SRWC enables the disabled and abled to play side by side
Published: Wednesday, October 31, 2012
Updated: Wednesday, October 31, 2012 21:10
Alex Garcia decided to sideline basketball when he couldn’t get through a pick-up game without feeling pain in his knee. But now, a new program through the Student Recreation and Wellness Center may get him back on the court.
The SRWC is putting a different spin on sports with its new Inclusive Recreation program, offering inner tube water polo, sit volleyball, goal ball and wheelchair basketball shootouts.
“With Inclusive Rec., I think I will be able to renew my passion for the game and help others in a similar situation,” Garcia, a senior biology major, said.
According to Sharon Meyer, Inclusive Recreation assistant for the SRWC, the program allows both people with and without disabilities to participate in the same activities.
“None [of the sports] are ‘only’ for disabled students,” Christina Esparza, Associated Students Inc. communications coordinator, said via email. “That’s why we call it ‘inclusive’ recreation.”
Esparza said that the SRWC has had inclusive recreational equipment since it opened in 2010. She said that equipment has always been available and it is not separated from the others. All members, no matter what their abilities, are able to work out side by side.
Though the equipment has been available for two years, the Inclusive Recreation program was just started this semester.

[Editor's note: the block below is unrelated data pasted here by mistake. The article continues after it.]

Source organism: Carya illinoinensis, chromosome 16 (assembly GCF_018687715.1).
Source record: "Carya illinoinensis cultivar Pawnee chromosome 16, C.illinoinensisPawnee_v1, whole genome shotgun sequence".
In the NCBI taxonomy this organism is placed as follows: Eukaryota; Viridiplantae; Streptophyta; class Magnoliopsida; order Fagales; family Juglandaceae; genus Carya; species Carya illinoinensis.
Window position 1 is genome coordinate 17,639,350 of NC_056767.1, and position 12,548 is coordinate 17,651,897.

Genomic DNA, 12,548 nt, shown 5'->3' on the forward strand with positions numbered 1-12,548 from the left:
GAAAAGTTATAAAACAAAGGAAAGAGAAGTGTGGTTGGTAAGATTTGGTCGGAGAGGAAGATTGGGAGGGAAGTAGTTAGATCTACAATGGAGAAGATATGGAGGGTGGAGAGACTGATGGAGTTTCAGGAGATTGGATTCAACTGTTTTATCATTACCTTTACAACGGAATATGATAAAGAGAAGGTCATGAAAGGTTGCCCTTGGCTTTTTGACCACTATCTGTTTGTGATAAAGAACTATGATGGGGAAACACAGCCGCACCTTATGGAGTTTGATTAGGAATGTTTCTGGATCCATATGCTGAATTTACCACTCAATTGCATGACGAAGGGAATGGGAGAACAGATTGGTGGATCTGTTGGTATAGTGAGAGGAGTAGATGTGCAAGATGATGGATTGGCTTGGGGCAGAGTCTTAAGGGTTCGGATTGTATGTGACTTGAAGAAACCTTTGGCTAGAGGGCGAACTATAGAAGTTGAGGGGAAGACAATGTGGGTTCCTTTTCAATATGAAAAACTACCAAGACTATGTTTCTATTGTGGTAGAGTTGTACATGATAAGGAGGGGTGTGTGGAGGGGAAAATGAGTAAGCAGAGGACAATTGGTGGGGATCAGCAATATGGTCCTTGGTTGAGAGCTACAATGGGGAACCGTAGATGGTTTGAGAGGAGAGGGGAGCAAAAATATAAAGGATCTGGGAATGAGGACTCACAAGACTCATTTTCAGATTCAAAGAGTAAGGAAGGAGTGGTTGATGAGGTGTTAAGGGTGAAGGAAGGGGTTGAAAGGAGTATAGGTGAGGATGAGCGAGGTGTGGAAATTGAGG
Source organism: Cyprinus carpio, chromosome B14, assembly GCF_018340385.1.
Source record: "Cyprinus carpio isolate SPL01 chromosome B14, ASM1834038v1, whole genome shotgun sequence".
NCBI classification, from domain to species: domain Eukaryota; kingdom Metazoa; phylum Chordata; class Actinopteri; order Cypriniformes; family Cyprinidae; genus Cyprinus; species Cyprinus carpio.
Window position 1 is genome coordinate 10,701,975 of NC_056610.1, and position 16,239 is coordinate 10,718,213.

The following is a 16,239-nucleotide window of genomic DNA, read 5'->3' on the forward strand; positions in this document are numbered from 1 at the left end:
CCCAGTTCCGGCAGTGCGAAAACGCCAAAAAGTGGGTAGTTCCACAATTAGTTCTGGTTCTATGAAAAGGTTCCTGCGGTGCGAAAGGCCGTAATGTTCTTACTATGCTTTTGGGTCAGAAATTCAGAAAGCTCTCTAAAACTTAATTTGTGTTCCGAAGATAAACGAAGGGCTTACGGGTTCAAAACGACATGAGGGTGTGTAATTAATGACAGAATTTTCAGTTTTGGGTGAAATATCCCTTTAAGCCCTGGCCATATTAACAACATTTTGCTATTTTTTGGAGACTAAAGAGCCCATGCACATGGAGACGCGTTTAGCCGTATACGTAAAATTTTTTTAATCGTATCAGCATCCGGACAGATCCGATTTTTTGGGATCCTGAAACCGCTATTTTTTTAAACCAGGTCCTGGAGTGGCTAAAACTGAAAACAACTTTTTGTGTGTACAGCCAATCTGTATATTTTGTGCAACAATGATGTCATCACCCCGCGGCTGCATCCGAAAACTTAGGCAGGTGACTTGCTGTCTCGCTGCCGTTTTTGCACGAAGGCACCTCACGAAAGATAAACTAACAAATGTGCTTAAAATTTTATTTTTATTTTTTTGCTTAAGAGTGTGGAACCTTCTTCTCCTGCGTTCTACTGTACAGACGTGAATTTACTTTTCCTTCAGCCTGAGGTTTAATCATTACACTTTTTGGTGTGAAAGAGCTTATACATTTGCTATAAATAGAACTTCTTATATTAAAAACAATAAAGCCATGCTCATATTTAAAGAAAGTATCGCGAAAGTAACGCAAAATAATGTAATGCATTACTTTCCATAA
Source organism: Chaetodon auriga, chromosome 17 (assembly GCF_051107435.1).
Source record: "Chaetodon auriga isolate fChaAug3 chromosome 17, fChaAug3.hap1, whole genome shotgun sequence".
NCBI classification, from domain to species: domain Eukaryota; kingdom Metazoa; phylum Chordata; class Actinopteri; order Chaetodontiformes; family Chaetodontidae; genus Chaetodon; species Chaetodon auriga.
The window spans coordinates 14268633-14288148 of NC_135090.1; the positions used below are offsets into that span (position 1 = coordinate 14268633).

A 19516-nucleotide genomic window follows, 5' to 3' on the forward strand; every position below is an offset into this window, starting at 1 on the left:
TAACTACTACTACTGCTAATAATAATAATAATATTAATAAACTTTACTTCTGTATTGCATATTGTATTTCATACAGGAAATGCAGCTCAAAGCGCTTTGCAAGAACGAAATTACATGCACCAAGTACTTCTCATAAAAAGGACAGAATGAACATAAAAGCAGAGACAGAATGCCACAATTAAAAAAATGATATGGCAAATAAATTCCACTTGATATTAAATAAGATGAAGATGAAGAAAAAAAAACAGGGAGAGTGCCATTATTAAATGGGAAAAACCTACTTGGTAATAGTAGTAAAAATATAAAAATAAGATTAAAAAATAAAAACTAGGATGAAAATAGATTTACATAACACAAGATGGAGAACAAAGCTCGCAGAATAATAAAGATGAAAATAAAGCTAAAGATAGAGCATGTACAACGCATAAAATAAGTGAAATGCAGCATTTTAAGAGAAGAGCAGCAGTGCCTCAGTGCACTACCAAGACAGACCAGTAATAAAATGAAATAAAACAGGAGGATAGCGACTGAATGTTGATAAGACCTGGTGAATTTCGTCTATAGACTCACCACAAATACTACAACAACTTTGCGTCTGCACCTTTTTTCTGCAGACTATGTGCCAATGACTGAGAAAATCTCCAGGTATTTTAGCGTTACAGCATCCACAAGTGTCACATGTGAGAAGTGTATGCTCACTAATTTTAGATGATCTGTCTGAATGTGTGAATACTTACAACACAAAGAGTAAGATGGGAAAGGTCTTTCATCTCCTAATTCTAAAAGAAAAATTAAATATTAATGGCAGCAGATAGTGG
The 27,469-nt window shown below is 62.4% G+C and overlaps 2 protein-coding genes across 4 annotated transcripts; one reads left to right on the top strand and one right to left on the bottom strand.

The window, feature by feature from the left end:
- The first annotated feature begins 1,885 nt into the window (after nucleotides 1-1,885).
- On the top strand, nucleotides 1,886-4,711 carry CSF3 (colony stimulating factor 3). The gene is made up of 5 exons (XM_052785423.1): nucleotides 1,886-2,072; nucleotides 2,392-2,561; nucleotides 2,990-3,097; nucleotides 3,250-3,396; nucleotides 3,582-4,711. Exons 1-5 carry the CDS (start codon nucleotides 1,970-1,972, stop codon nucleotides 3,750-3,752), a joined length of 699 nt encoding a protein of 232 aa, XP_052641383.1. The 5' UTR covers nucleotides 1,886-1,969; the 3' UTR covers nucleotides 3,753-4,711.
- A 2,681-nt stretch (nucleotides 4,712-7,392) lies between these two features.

“These types of inclusive recreation sports … are growing sports in the country and are quite popular,” Esparza said.
Meyer has been in charge of adaptive recreation for little more than a year. She said that through her own research on the topic, she has been able to order equipment for disabled students to use at the SRWC. She has also trained other employees on adaptive recreation basics so that they can help her facilitate activities with members of the gym.
Along with gym employees, Meyer also works alongside the director of Disabled Student Services to coordinate activities and weekly inclusive recreation programs.
“I’ve done my own footwork, to get the word out about inclusive recreation,” Meyer said “I’m lucky that all the other programs [at the SRWC] work together to get the word out.”
Meyer said she encourages all gym members to join in on the inclusive recreation sports or activities because it would help bridge the gap between disabled members and other individuals who share the same passion for a sport and staying in shape.
To get more information about SRWC’s Inclusive Recreation program, visit its Facebook page.